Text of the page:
Since March. n = 1. where 38 percent of executives cite new asset bubbles as a global risk. % of respondents Expected changes. too. next 6 months Size of company workforce. Exhibit 6 Company-level prospects stay positive. n = 1.387 Increase No change Decrease Don’t know . This is especially true in Europe. n = 1. that demand Economic snapshot.499 Customer demand for company products or services. the latest results are no different (Exhibit 6). December 2013 Political conflicts now rank higher as a risk to the global economy. and that their companies’ profits would increase Exhibit 6 of 6 over the next six months.7 McKinsey Global Survey results Economic Conditions Snapshot. Dec 2013 for their companies’ products would grow. as do asset bubbles. Survey 2013 respondents most often reported that their workforce sizes would stay the same. up from 24 percent who did so in September. Consistent company views Amid the shifting expectations for growth that we saw in 2013.387 1 19 2 34 46 22 42 45 61 11 12 5 Company profits. Company-level prospects stay positive. executives’ company-level views have held steady and been relatively positive throughout the year.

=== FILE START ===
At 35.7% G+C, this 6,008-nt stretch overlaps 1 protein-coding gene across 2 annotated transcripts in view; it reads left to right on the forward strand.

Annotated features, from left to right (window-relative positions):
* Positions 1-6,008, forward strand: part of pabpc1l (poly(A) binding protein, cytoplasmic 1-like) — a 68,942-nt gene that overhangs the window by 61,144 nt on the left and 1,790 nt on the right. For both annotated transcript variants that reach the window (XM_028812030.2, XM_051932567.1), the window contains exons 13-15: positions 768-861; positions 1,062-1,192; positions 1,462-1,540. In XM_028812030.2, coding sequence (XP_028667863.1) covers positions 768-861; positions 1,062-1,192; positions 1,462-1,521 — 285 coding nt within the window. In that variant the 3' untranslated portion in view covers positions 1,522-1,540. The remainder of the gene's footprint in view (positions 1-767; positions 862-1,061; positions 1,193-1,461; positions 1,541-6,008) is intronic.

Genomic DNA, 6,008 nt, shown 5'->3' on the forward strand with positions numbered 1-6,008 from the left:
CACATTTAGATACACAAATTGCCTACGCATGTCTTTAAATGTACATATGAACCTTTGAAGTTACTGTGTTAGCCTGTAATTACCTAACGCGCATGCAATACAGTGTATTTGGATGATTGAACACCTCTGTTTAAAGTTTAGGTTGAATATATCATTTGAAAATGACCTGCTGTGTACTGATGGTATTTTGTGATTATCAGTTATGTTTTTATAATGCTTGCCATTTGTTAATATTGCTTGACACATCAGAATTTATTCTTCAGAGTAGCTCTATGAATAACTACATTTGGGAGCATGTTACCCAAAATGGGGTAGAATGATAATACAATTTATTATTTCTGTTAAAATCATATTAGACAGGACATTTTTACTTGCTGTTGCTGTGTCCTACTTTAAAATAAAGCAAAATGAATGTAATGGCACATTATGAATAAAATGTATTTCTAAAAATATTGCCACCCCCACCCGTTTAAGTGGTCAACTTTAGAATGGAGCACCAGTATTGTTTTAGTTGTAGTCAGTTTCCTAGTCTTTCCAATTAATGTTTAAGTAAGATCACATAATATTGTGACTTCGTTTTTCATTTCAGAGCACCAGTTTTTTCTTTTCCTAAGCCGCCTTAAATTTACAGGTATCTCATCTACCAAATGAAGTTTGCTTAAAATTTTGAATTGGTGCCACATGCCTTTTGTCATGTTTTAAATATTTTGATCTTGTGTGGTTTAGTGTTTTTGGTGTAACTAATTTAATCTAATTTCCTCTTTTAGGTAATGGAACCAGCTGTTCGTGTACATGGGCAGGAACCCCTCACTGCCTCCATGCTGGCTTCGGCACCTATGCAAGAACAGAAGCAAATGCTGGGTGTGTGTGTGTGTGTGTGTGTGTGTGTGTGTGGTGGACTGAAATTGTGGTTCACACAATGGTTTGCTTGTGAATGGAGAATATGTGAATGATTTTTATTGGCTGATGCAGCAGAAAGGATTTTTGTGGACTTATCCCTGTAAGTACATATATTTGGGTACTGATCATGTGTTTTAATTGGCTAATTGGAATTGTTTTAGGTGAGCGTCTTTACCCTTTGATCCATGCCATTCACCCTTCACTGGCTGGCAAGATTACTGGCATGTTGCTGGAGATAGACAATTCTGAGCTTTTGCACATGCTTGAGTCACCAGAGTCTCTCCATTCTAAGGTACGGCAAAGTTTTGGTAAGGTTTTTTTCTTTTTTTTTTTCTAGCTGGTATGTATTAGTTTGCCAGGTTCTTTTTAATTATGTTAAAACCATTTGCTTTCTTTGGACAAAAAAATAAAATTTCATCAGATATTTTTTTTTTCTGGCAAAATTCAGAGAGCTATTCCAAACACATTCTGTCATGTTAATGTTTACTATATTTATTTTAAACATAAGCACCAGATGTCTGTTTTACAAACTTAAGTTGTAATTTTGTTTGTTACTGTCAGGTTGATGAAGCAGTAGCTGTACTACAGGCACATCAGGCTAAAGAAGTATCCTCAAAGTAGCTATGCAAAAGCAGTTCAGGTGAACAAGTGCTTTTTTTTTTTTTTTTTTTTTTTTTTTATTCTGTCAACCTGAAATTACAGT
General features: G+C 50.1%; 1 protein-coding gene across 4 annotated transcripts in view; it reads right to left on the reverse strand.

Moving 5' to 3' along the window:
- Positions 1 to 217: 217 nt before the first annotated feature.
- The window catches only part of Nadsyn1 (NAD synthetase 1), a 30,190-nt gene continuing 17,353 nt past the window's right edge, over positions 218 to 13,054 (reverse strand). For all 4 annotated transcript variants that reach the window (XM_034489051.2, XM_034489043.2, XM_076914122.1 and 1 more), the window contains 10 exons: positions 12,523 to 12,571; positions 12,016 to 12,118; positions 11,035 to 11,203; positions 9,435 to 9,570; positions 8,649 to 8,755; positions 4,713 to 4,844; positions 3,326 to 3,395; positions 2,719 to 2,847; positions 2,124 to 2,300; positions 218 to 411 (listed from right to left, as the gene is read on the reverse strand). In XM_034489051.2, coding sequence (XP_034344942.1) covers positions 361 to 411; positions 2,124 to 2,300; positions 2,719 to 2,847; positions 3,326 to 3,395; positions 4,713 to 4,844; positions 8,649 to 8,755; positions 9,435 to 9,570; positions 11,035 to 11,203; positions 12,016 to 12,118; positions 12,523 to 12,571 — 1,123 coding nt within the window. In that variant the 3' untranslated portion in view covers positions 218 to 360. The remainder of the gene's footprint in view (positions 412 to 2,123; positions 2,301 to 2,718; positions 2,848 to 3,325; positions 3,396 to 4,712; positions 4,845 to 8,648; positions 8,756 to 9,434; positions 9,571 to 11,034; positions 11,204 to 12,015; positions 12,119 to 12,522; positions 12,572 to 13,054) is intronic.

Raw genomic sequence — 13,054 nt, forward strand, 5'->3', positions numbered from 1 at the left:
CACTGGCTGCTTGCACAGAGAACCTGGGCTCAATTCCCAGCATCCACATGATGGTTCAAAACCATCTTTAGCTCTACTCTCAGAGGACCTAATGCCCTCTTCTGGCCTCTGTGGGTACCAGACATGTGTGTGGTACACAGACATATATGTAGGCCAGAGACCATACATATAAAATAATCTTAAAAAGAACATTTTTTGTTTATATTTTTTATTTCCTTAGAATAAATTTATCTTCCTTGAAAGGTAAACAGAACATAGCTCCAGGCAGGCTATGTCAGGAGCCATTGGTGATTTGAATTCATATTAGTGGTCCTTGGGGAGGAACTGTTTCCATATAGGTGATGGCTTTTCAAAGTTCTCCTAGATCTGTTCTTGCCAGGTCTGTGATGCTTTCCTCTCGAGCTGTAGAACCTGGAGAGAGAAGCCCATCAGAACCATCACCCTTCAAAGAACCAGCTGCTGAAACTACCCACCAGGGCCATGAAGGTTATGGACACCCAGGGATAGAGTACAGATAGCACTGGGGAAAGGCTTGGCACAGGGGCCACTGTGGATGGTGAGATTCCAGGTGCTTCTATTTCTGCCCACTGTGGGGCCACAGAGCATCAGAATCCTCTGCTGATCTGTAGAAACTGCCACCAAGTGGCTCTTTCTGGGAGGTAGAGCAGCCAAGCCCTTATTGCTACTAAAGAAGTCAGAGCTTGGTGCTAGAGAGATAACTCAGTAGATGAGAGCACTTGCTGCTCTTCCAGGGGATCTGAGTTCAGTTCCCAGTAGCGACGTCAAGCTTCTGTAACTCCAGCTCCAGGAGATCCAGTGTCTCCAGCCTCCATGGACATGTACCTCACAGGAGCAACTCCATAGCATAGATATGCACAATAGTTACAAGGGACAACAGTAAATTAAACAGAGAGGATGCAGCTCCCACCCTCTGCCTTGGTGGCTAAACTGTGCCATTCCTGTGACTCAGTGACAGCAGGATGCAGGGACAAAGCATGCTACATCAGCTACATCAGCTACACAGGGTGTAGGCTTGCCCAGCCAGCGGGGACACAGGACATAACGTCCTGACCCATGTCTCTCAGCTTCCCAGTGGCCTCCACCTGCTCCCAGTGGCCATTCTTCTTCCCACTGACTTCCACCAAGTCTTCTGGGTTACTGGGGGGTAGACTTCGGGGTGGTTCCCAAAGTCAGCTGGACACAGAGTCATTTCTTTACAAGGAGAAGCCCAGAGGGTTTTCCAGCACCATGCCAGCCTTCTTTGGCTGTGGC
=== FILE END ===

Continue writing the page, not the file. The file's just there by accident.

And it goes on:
executives note a new concern: rising asset prices. December 2013 Across regions. which could affect company-level (as well as macroeconomic) growth in the coming year. Forty-four percent of those in developed Asia say their workforces will grow in the next six months. and they are least likely among their peers in other regions to expect a decrease in company profits. executives working in developed Asia are the most optimistic—and those in the eurozone are the most pessimistic—about their companies’ prospects. Two-thirds of respondents in developed Asia expect demand for their companies’ products and services to increase in the coming months. In their investment decisions. though. in contrast. All rights reserved. 31 percent of executives in the eurozone expect a decrease in workforce size. while just 7 percent say they will shrink. the largest shares of the year now cite high asset valuations as a reason their companies are waiting.8 McKinsey Global Survey results Economic Conditions Snapshot. Of the executives who say their companies are postponing capital investments or M&A decisions they would typically consider good for growth. Copyright © 2013 McKinsey & Company. .